Wednesday, July 29, 2009

The Buie Fiasco


Mr. Buie has been terminated as downtown manager. I only wish it had come sooner. The negative effects of his tenure will be endured for years to come. As many people I have spoken to over the last month have said, this has set downtown redevelopment back at least 10 years.

What went wrong?

I accept some of the blame. I sincerely thought that Mr. Buie wasn't going to be able to sneeze without the city manager knowing about it. I was wrong. Although Mr. Buie was a city employee and reported directly to the city manager (and his office was only two doors down), Mr. Buie was able to write whatever checks he wanted at ADICA without so much as a second signature.

I incorrectly assumed that ADICA had the necessary tools to carry out its mission to redevelop downtown. Part of those tools would have been bylaws that required a second signature on checks, board approval on purchases above a threshold amount, adoption of city-like purchasing policies, etc. As it turned out, it does not appear ADICA had any of that. It boggles the mind how ADICA has existed as long as it has (many years before ATI was created) without those tools, but it apparently has.

The city reserved the right to do an audit in its contract with ADICA, but the right was not exercised until fairly recently. The sooner the city did its audit, the sooner Mr. Buie's transgressions would have come to light.

Although there were valid concerns raised by city staff about interfering with the GBI's criminal investigation, the city should have investigated ADICA's books sooner. As you may have read in the Albany Herald, a check and lease allegedly went missing from a file since the city audit of ADICA's books began. One of the dangers of having multiple concurrent investigations is that one of the investigators can be blamed for missing documents, as opposed to the missing document being used to show efforts of a cover-up on the part of the alleged perpertrator. That is why I personally contacted the GBI special agent in charge last week to confirm that we would not be interfering with his investigation if we conducted our own internal audit of the facade grants. I wish I had contacted the GBI myself sooner. I was too optimistic as to when the GBI investigation would be completed. To my knowledge, it is still ongoing.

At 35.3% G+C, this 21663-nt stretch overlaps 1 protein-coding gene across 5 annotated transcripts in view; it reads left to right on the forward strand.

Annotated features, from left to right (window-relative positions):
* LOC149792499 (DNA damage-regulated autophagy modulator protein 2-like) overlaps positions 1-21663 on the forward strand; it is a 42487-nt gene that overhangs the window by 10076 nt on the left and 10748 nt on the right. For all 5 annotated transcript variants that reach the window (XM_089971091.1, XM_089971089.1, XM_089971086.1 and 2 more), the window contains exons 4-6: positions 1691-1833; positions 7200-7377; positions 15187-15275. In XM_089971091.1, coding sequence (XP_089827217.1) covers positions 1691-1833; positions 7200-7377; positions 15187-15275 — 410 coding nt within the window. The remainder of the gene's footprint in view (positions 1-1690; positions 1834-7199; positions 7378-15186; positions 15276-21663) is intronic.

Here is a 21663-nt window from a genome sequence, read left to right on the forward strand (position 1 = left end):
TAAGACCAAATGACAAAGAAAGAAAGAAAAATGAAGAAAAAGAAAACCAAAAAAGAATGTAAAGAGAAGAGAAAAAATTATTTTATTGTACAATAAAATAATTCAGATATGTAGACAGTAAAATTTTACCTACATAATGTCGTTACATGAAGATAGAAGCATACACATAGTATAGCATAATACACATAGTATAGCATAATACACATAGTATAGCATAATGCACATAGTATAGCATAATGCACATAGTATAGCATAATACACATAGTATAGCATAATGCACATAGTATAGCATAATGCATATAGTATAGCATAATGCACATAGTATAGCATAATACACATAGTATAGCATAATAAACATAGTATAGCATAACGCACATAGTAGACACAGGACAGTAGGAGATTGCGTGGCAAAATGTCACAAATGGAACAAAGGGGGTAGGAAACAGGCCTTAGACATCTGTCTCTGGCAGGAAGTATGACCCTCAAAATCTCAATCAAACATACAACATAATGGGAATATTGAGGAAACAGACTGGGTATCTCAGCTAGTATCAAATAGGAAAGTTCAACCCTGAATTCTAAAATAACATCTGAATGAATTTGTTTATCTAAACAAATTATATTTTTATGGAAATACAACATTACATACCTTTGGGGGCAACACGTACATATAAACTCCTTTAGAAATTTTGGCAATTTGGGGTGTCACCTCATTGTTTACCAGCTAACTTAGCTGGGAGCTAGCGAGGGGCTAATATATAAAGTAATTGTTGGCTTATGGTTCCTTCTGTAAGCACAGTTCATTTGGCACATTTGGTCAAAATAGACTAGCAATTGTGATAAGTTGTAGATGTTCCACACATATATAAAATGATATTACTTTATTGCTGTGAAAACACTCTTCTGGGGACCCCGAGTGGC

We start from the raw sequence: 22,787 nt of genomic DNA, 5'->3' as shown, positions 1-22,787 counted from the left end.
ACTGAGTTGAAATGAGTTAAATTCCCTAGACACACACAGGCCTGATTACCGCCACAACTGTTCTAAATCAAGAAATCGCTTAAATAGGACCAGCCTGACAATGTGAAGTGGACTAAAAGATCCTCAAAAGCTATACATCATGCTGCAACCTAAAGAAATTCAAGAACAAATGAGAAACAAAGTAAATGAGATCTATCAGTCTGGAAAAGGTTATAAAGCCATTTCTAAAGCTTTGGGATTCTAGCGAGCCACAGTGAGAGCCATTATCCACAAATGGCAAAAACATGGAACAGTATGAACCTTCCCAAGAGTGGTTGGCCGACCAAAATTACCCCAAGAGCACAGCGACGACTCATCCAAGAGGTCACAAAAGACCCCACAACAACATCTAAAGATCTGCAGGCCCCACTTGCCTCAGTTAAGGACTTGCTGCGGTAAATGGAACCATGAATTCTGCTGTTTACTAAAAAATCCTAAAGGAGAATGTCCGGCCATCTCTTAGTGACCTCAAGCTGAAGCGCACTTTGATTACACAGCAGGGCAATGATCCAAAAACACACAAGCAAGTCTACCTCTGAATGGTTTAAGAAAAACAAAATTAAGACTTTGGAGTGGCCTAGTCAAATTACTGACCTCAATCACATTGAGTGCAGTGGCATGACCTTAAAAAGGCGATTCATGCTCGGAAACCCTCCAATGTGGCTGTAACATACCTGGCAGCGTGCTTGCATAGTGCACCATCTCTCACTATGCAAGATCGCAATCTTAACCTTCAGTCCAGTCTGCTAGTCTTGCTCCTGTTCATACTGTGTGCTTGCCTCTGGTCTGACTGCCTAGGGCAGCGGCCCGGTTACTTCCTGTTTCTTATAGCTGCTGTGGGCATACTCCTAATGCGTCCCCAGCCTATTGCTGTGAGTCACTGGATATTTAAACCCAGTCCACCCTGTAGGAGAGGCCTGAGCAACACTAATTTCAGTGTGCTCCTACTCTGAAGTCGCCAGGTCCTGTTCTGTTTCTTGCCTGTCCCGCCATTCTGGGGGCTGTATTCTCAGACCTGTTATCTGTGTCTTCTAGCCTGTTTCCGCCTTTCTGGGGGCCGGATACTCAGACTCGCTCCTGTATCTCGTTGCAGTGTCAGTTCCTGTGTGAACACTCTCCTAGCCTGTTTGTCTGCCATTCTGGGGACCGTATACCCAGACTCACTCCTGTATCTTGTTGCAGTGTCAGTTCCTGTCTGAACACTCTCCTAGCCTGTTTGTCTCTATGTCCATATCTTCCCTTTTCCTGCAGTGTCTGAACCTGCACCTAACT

What can be done now?

We have to assess the damage. That is going to take time. I can only imagine what will be uncovered by the GBI investigation. Now that we have shut down ATI, we are still having creditors come forward complaining that ATI failed to pay them. Our records show specific payments to ATI for the specific debts, but it appears ATI never actually paid some creditors. If that has happened with ATI, there is no telling what creditors will surface against ADICA in the coming months in the wake of Mr. Buie.

We have to cooperate fully with any prosecution that might result from this situation. The decision about whether there is anything to prosecute rests solely with the district attorney.

I agree that we need to hold off on spending anymore on downtown redevelopment until public confidence can be restored. I think that restoration will only occur when we get a downtown redevelopment professional who truly DEMANDS that confidence -- someone with real estate and business savvy and impeccable ethics, someone like a Larry Walden or a Lamar Reese. Perhaps the job of bringing private investment into downtown could be done by someone local in a consultant-type capacity to ADICA. There are some fantastic oppurtunities on the table for downtown (like an ASU bookstore) that need to be capitalized on before they disappear forever. We've got to find the RIGHT person soon, or we will find ourselves 20 years behind on downtown redevelopment.

The city has to provide the necessary support for ADICA to right its ship. City staff is going to have to help ADICA write or adopt appropriate safeguards and policies.

I have asked Phil Cannon of ADICA to consider having ADICA enter into an agreement with the city whereby the city manager would have to counter-sign every check written from ADICA accounts, and approve every ADICA expenditure. This would NOT allow the city commission itself to stick its nose into every ADICA matter, but it would require the city manager to be accountable for every expenditure ADICA makes. That type of accountability was what sold me on the city/ADICA model for downtown development over the city/ADICA/ATI model in the first place.

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